Wednesday, 26 October 2016


But it is not a treatment
(Or a therapy)

From the concluding discussion of a research report on an intervention for autism, that centred upon parents rather than their children –

...optimising naturalistic parent–child social communication in the home setting. The theoretical advantage of this approach over direct therapist–child therapy is that it has potential for change in the everyday life of the child, in which much social learning takes place, and might continue to have sustained effects after the end of the therapist-delivered intervention to the parent. Evidence from the initial trial mediation analysis supported this theoretical model of action by showing that it was the treatment effects on parent interaction style that were responsible for the positive child change during the treatment period. The current follow-up analysis shows a loss of this original treatment effect on parental synchrony over time, but maintenance of the effects on child communication and symptom-change. This finding suggests that the improvement in child communication and autism symptoms during treatment could have become self-sustaining during the years following the end of treatment, independent of the initial parental behavioural change that mediated them. This finding lends support to the theoretical rationale behind a developmental approach in which targeting of pivotal precursor social communication skills can lead to improvements in developmental trajectories, further supporting the notion that a parent-mediated approach can lead to sustained effects beyond the end of treatment....

Strip away the guff and the jargon and what does this report say? Parents get help in bringing up their developmentally disordered children and things tend to get better. The help is then discontinued and the families left to fend for themselves. Nearly six years later, some relative beneficial effect is still discernible from what was done.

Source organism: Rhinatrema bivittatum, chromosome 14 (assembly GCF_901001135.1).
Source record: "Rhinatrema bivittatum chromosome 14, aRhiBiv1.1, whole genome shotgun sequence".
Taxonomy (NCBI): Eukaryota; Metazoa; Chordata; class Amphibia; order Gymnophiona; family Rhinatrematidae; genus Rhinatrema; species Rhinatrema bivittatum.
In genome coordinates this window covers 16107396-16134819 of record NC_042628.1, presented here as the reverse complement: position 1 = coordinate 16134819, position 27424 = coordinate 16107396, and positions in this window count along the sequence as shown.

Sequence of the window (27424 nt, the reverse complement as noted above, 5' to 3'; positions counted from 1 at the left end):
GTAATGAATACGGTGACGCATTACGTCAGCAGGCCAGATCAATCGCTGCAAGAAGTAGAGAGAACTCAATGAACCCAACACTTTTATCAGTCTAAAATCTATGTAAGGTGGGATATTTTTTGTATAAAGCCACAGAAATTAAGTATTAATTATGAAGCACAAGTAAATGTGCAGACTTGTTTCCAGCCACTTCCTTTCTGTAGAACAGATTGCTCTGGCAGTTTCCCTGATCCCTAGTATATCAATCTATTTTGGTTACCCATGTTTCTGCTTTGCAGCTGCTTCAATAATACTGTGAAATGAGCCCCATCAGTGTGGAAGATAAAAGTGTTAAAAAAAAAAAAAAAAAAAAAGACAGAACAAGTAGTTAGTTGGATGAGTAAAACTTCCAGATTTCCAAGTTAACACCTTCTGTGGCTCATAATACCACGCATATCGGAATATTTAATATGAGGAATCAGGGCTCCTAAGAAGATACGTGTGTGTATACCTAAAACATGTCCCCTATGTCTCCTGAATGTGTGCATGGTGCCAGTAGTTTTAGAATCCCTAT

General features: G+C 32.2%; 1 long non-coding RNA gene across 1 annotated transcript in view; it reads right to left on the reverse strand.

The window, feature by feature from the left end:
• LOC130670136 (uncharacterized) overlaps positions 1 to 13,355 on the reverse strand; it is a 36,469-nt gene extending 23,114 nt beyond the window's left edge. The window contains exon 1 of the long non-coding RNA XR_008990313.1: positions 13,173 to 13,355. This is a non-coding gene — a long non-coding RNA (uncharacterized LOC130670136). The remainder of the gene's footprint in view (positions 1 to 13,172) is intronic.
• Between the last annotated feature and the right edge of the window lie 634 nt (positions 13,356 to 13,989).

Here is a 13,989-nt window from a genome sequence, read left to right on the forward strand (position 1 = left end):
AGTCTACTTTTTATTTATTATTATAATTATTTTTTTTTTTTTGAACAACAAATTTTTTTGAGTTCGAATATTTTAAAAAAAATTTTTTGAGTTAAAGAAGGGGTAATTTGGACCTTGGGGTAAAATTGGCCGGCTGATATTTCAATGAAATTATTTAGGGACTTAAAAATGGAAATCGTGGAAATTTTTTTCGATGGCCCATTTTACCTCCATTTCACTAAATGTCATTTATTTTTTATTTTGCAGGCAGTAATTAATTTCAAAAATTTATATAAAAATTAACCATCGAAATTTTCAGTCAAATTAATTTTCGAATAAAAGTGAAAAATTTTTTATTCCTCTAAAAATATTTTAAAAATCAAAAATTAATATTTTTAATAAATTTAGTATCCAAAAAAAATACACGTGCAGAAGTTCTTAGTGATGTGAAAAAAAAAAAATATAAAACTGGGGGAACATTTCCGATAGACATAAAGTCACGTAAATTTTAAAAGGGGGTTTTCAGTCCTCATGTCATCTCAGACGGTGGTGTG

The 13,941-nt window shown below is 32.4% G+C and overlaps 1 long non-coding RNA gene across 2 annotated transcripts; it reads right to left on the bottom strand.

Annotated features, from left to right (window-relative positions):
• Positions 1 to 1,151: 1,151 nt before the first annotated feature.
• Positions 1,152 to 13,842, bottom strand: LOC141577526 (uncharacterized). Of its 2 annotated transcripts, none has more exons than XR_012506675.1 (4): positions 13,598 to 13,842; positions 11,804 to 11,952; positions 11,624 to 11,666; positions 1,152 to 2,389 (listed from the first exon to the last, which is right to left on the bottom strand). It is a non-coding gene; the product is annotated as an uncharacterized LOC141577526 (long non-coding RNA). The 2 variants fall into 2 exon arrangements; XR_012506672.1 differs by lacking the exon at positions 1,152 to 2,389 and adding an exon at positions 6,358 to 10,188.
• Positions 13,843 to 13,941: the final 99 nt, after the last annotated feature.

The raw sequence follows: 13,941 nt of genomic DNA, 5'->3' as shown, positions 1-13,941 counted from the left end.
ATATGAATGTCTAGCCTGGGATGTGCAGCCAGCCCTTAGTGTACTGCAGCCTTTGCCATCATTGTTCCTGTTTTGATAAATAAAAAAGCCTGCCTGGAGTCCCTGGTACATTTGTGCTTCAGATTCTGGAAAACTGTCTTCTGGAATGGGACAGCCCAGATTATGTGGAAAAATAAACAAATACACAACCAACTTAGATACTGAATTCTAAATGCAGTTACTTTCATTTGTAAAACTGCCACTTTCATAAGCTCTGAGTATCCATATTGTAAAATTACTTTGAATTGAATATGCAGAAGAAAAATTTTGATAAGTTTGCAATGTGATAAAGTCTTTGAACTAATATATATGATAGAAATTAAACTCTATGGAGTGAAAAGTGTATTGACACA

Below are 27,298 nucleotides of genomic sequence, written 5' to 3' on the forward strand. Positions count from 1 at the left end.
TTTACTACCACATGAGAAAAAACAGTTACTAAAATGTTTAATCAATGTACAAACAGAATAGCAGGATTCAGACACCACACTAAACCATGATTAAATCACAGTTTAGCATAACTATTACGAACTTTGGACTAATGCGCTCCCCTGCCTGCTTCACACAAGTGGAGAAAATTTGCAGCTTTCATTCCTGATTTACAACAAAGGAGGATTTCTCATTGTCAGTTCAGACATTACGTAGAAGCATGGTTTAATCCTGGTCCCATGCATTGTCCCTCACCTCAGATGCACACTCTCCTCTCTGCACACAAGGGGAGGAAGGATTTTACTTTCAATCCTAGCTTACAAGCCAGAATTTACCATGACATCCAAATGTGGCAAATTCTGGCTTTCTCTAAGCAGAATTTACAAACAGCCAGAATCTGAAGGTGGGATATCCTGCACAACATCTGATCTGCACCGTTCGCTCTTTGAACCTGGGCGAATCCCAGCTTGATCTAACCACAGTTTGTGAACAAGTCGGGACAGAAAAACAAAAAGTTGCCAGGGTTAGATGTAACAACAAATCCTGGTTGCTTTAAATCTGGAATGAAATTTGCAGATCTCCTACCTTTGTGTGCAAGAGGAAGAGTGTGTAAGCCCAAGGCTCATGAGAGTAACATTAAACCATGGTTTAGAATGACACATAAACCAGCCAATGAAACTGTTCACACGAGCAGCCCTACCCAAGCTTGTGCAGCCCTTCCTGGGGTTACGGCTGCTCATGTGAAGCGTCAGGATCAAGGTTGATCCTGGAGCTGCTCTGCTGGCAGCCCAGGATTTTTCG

Er, that's it, isn't it? To put it differently, better upbringing helps bring up children better, but don't ask how long it takes to bring up a child.

Without denying the validity of this report in its own terms, stand back from it and ask what it says underneath, what has been happening in the real world, beyond the way in which it is recounted here – and what is the wider social narrative of which this is part. Wonder why it is reported in a medical journal, construed in terms of a condition and treatment (and researched accordingly), Wonder too about intervening in childhood and childrearing for a finite period.

If you are concerned with so-called autism then you may have your own specific questions to raise. But the psycho-social mechanisms that may act to disorder the course of human development can hardly differ fundamentally from child to child, from upbringing to upbringing,

If you are concerned with motor disorders and more specifically with Conductive Education, then you might wonder about the relevance of all this to what families are seeking, and what services are providing. Yes, that also relates to conductive services, or experiences, or however one states them.

More research is needed, it says. But this kind?

If you would prefer a mediated account of this study (therefore slightly more easy to read), try the one in the Guardian (written by its Health Editor!):


Boseley, S. (2016) Study offers potential breakthrough in care of children with autism, Guardian, 25 October

Pickles, A. et al. (2016) Parent-mediated social communication therapy for young children with autism (PACT): long-term follow-up of a randomised controlled trial, The Lancet, 25 October

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